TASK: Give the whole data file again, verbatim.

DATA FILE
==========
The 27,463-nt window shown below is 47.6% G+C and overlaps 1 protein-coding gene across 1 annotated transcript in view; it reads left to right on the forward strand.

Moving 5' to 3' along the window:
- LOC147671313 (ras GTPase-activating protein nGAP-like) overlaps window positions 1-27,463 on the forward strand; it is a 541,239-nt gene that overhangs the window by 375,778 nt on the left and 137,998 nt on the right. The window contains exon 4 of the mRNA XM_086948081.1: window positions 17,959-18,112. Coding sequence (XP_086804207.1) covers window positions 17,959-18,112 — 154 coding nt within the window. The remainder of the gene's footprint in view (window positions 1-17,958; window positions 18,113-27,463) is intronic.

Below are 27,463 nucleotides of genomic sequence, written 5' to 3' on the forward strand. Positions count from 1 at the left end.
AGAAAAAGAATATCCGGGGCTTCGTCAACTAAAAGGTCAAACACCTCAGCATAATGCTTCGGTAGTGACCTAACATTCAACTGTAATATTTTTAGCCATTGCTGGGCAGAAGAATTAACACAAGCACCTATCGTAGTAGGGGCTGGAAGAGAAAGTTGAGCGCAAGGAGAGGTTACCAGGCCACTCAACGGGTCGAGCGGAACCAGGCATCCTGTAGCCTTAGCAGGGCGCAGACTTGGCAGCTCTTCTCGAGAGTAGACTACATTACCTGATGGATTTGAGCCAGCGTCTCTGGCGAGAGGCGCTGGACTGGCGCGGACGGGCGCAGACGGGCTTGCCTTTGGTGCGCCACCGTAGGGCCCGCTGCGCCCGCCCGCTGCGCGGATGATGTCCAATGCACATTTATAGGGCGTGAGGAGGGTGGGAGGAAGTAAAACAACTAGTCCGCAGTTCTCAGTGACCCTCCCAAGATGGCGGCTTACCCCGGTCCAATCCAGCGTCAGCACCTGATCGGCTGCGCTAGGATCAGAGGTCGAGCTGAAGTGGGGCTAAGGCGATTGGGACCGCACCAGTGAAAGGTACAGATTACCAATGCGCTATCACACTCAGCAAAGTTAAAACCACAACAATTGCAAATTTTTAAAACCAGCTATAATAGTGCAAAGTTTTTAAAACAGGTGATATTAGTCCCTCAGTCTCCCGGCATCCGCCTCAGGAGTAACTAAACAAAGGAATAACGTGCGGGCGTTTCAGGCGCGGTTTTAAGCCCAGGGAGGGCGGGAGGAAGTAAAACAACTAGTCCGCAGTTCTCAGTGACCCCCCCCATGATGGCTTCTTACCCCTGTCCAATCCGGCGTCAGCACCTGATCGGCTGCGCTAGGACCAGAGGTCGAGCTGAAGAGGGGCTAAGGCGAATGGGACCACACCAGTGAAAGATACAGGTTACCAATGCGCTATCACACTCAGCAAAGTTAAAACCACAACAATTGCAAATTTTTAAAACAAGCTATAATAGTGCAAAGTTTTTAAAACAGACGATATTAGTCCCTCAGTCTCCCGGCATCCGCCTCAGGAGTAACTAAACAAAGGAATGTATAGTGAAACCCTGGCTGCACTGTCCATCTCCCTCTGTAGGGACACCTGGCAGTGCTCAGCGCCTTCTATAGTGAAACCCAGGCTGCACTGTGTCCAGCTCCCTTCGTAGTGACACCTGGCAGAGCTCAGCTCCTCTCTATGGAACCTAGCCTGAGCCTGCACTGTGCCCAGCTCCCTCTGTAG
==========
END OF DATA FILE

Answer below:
The 27,463-nt window shown below is 47.6% G+C and overlaps 1 protein-coding gene across 1 annotated transcript in view; it reads left to right on the forward strand.

Moving 5' to 3' along the window:
- LOC147671313 (ras GTPase-activating protein nGAP-like) overlaps window positions 1-27,463 on the forward strand; it is a 541,239-nt gene that overhangs the window by 375,778 nt on the left and 137,998 nt on the right. The window contains exon 4 of the mRNA XM_086948081.1: window positions 17,959-18,112. Coding sequence (XP_086804207.1) covers window positions 17,959-18,112 — 154 coding nt within the window. The remainder of the gene's footprint in view (window positions 1-17,958; window positions 18,113-27,463) is intronic.

Below are 27,463 nucleotides of genomic sequence, written 5' to 3' on the forward strand. Positions count from 1 at the left end.
AGAAAAAGAATATCCGGGGCTTCGTCAACTAAAAGGTCAAACACCTCAGCATAATGCTTCGGTAGTGACCTAACATTCAACTGTAATATTTTTAGCCATTGCTGGGCAGAAGAATTAACACAAGCACCTATCGTAGTAGGGGCTGGAAGAGAAAGTTGAGCGCAAGGAGAGGTTACCAGGCCACTCAACGGGTCGAGCGGAACCAGGCATCCTGTAGCCTTAGCAGGGCGCAGACTTGGCAGCTCTTCTCGAGAGTAGACTACATTACCTGATGGATTTGAGCCAGCGTCTCTGGCGAGAGGCGCTGGACTGGCGCGGACGGGCGCAGACGGGCTTGCCTTTGGTGCGCCACCGTAGGGCCCGCTGCGCCCGCCCGCTGCGCGGATGATGTCCAATGCACATTTATAGGGCGTGAGGAGGGTGGGAGGAAGTAAAACAACTAGTCCGCAGTTCTCAGTGACCCTCCCAAGATGGCGGCTTACCCCGGTCCAATCCAGCGTCAGCACCTGATCGGCTGCGCTAGGATCAGAGGTCGAGCTGAAGTGGGGCTAAGGCGATTGGGACCGCACCAGTGAAAGGTACAGATTACCAATGCGCTATCACACTCAGCAAAGTTAAAACCACAACAATTGCAAATTTTTAAAACCAGCTATAATAGTGCAAAGTTTTTAAAACAGGTGATATTAGTCCCTCAGTCTCCCGGCATCCGCCTCAGGAGTAACTAAACAAAGGAATAACGTGCGGGCGTTTCAGGCGCGGTTTTAAGCCCAGGGAGGGCGGGAGGAAGTAAAACAACTAGTCCGCAGTTCTCAGTGACCCCCCCCATGATGGCTTCTTACCCCTGTCCAATCCGGCGTCAGCACCTGATCGGCTGCGCTAGGACCAGAGGTCGAGCTGAAGAGGGGCTAAGGCGAATGGGACCACACCAGTGAAAGATACAGGTTACCAATGCGCTATCACACTCAGCAAAGTTAAAACCACAACAATTGCAAATTTTTAAAACAAGCTATAATAGTGCAAAGTTTTTAAAACAGACGATATTAGTCCCTCAGTCTCCCGGCATCCGCCTCAGGAGTAACTAAACAAAGGAATGTATAGTGAAACCCTGGCTGCACTGTCCATCTCCCTCTGTAGGGACACCTGGCAGTGCTCAGCGCCTTCTATAGTGAAACCCAGGCTGCACTGTGTCCAGCTCCCTTCGTAGTGACACCTGGCAGAGCTCAGCTCCTCTCTATGGAACCTAGCCTGAGCCTGCACTGTGCCCAGCTCCCTCTGTAG